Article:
Back to Superman for issue #11 in this all-Luthor issue.

Here’s an interesting one-page filler from #11 showing an unused cover for SUPERMAN #175. Some of the text in the lettering is the same, but the revised cover was all relettered by Schnapp. This version would have remained unknown if not seen here. I’m not sure if Ira did the title at the top of the page.

Issue #12 is Batman again, following the Batman Annual layout, and with lots of large, appealing Schnapp lettering in the open spaces. Ira spent more time on covers than inside pages, and it shows.

Issue #13 has an interesting twist: all the stories are described in newspaper headlines rather than regular captions. Putting them in curved perspective was no problem for Schnapp.

Issue #14 has a more open layout and fewer boxes, and the art and lettering look good. Calling Supergirl a girlfriend of Superman is a bit of a stretch.

This one-page filler showing Lois’s hairstyles in different stories is new for #14 and lettered by Ira.

The final issue in this series features stories from WORLD’S FINEST COMICS without using that book’s logo. Instead, the dual character logos from many of the story splash pages are used, and they work fine with all the other Ira Schnapp lettering. The circular panels are an interesting choice.

Here are the covers lettered by Ira Schnapp. Where he did both front and back covers I’ve noted it as two pages.

Superman Annual: #1 2pp, #2 2pp, #3 1pp, #4 2pp, #5 1pp, #6 2pp, #7 1pp, #8 2pp

Batman Annual: #1 1pp, #2 1pp, #3 2pp, #4 1pp, #6 1pp

Secret Origins #1 (1961) 1pp

Lois Lane Annual #1 1pp

Flash Annual #1 2pp

Superboy Annual #1 1pp

Sgt Rock’s Prize Battle Tales #1 1pp

80-Page Giant #1 2pp, #2 2pp, #3 1pp, #4 1pp, #5 1pp, #6 1pp, #7 1pp, #8 1pp, #9 1pp, #10 1pp, #11 1pp, #12 1pp, #13 1pp, #14 1pp, #15 1pp

That’s a total of 42 covers.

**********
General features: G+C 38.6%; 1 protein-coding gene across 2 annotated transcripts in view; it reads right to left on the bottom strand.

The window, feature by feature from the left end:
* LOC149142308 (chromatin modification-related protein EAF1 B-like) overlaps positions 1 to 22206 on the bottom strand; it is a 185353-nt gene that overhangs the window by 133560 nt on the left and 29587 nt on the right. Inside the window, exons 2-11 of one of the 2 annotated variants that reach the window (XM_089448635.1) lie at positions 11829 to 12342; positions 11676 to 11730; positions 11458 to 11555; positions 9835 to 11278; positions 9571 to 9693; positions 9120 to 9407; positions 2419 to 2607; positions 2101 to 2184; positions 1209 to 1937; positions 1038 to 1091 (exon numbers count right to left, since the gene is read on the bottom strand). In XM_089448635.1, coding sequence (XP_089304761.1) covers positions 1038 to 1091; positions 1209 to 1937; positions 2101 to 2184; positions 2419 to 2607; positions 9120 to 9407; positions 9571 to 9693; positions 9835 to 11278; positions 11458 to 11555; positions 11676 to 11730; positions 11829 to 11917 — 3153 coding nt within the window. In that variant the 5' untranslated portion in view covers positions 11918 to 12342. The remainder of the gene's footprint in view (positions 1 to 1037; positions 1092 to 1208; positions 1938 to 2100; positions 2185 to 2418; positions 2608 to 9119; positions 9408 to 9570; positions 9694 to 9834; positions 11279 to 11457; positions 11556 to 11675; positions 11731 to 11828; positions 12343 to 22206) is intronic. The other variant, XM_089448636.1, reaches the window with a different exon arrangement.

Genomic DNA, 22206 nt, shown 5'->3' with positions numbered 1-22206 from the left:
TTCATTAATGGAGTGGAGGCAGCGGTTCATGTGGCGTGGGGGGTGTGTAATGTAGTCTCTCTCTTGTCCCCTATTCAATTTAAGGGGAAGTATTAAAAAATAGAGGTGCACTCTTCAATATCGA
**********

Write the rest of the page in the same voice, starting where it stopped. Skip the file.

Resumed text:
These few new inside pages were also lettered by Ira:

Superman Annual #2: How the Super-Family Came to Earth 1pp

Superman Annual #3: Secrets of the Fortress of Solitude 2pp

Superman Annual #4: Origin and Powers of the Legion of Super-Heroes 2pp

Batman Annual #2: 1962 Calendar 1pp

Sgt. Rock’s Prize Battle Tales #1 inside covers 2pp

80-Page Giant #7: DC’s Blazing Gallery of Battle Stars 2pp

80-Page Giant #11: Unused Cover for Superman #175 1pp

80-Page Giant #14: Lois Lane’s Hairstyles 1pp

That’s 12 pages in all.

More articles like this are on the Comics Creation page of my blog.

2 thoughts on “Ira Schnapp in DC ANNUALS

  1. David Goldfarb

    In terms of Supergirl as a girlfriend for Superman being a stretch, there was that one story where Supergirl tried to set up Superman with various women of the past and future (including Saturn Woman of the Adult Legion: this was where we first learned that she was to marry Lightning Man), and he tells her, “If I were to marry, it would be to someone super and lovable…like you!” But on Krypton first cousins can’t marry, so they find an alien world with a super-powered double of Supergirl. Superman and Luma Lynai have a whirlwind one-page-long romance until it turns out that she is allergic to yellow sun rays. Darn.

  2. Jon Marviin

    Thanks for this post, Todd. The DC Giants were always exciting for me. The interiors didn’t always match the excitement of the covers, especially Superman, but I looked forward to them nonetheless.